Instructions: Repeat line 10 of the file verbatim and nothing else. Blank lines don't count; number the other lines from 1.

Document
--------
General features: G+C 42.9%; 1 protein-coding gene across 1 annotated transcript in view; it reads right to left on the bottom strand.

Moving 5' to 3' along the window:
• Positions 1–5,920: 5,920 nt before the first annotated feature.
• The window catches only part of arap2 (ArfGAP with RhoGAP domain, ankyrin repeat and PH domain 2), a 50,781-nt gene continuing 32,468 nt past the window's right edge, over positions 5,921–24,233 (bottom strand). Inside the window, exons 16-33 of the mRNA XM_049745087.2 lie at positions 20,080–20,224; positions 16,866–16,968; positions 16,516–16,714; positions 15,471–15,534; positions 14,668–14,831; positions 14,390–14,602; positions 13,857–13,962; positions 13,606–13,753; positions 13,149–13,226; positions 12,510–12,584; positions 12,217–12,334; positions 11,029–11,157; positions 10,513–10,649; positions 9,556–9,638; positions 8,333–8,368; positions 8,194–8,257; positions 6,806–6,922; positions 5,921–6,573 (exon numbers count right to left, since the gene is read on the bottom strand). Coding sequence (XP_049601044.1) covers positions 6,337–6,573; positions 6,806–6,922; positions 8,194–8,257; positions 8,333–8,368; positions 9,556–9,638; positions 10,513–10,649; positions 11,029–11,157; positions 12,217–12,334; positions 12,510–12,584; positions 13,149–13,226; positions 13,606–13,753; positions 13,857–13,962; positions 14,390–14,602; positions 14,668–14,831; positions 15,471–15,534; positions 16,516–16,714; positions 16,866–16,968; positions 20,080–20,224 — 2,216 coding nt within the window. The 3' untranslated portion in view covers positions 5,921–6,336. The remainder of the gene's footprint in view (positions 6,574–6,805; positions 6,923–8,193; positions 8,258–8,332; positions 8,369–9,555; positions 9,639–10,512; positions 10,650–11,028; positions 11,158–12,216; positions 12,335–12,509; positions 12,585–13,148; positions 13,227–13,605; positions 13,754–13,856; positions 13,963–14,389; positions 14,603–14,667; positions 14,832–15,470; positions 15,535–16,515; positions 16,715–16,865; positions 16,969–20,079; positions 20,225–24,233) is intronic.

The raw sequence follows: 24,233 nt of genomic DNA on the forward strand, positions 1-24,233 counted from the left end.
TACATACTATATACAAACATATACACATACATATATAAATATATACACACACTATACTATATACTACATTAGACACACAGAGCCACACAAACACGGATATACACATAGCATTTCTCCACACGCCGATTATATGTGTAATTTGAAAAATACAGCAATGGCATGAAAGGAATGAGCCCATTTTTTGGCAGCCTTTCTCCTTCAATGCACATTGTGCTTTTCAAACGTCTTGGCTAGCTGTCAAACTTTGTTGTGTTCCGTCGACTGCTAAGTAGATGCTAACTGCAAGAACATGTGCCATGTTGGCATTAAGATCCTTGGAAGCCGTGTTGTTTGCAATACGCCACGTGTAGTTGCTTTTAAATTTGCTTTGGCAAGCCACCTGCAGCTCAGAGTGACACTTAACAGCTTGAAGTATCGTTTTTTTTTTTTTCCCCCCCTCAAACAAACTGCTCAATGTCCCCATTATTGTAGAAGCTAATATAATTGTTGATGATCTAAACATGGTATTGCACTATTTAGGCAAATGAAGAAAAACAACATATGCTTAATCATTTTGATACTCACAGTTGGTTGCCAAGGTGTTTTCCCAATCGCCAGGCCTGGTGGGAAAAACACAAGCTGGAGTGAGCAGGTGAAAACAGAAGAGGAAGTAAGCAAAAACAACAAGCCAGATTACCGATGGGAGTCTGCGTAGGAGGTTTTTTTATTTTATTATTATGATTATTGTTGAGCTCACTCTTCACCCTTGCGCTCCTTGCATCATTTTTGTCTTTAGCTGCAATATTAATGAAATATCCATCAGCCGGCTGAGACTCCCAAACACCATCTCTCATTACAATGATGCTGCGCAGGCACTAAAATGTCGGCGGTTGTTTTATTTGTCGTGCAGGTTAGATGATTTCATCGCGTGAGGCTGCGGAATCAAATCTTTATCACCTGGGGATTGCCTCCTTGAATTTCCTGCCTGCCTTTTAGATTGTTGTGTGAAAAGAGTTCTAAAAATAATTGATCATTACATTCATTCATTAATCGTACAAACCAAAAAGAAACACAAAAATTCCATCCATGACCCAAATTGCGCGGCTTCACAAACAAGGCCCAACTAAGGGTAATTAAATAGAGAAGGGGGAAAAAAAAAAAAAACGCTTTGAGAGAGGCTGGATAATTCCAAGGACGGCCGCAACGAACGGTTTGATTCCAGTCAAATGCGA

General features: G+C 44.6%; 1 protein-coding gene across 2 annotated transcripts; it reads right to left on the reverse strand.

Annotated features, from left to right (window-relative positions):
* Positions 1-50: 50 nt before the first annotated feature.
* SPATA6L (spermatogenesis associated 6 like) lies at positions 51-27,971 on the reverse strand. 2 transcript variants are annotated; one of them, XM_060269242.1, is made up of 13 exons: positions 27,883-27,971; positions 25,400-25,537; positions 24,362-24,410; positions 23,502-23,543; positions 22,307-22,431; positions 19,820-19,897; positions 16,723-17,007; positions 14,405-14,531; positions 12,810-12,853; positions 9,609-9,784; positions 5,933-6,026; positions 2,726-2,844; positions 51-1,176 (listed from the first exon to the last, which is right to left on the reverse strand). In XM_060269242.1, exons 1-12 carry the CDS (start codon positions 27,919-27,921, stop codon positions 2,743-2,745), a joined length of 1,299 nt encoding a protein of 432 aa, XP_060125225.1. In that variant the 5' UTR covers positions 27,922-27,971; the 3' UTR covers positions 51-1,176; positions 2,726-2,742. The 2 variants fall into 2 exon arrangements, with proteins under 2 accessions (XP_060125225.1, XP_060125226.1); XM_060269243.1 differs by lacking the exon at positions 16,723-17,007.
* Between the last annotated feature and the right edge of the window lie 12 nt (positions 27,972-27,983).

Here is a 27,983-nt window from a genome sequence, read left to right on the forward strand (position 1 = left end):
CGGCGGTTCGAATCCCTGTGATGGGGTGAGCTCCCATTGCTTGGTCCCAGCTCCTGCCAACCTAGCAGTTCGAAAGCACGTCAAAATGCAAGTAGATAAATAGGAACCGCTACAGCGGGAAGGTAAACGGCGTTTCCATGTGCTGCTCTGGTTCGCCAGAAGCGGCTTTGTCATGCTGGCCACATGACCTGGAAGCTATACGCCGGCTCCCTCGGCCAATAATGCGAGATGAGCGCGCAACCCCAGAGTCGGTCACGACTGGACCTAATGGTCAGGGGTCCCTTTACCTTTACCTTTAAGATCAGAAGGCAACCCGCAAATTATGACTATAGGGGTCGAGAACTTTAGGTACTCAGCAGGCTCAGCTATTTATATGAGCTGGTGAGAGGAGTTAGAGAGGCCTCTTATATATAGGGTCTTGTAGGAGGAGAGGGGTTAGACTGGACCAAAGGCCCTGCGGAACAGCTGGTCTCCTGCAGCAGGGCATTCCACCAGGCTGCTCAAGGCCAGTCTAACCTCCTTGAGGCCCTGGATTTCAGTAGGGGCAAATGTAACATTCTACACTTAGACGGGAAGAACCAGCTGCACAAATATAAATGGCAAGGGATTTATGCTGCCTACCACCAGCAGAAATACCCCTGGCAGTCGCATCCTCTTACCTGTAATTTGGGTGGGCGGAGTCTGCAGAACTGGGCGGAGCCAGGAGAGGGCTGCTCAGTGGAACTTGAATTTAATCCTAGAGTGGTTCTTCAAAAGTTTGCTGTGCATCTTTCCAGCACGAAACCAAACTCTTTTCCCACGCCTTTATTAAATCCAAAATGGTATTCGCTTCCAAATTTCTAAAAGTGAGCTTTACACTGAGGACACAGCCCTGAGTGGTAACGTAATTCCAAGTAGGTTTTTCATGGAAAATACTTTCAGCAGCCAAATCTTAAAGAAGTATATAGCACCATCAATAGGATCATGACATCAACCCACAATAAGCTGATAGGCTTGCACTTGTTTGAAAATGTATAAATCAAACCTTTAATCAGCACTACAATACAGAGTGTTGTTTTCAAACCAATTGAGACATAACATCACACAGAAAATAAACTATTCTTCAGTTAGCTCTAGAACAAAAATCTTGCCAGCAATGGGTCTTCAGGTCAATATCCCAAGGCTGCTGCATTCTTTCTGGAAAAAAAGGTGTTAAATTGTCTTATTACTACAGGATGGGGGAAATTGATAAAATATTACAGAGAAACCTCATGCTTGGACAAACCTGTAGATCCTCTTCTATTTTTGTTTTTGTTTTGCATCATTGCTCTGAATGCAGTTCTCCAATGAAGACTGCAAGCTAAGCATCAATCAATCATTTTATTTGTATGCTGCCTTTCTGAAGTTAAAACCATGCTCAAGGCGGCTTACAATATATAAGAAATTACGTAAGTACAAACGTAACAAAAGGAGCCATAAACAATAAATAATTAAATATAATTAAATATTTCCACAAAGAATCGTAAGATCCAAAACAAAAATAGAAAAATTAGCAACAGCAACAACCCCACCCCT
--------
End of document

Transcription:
* SPATA6L (spermatogenesis associated 6 like) lies at positions 51-27,971 on the reverse strand. 2 transcript variants are annotated; one of them, XM_060269242.1, is made up of 13 exons: positions 27,883-27,971; positions 25,400-25,537; positions 24,362-24,410; positions 23,502-23,543; positions 22,307-22,431; positions 19,820-19,897; positions 16,723-17,007; positions 14,405-14,531; positions 12,810-12,853; positions 9,609-9,784; positions 5,933-6,026; positions 2,726-2,844; positions 51-1,176 (listed from the first exon to the last, which is right to left on the reverse strand). In XM_060269242.1, exons 1-12 carry the CDS (start codon positions 27,919-27,921, stop codon positions 2,743-2,745), a joined length of 1,299 nt encoding a protein of 432 aa, XP_060125225.1. In that variant the 5' UTR covers positions 27,922-27,971; the 3' UTR covers positions 51-1,176; positions 2,726-2,742. The 2 variants fall into 2 exon arrangements, with proteins under 2 accessions (XP_060125225.1, XP_060125226.1); XM_060269243.1 differs by lacking the exon at positions 16,723-17,007.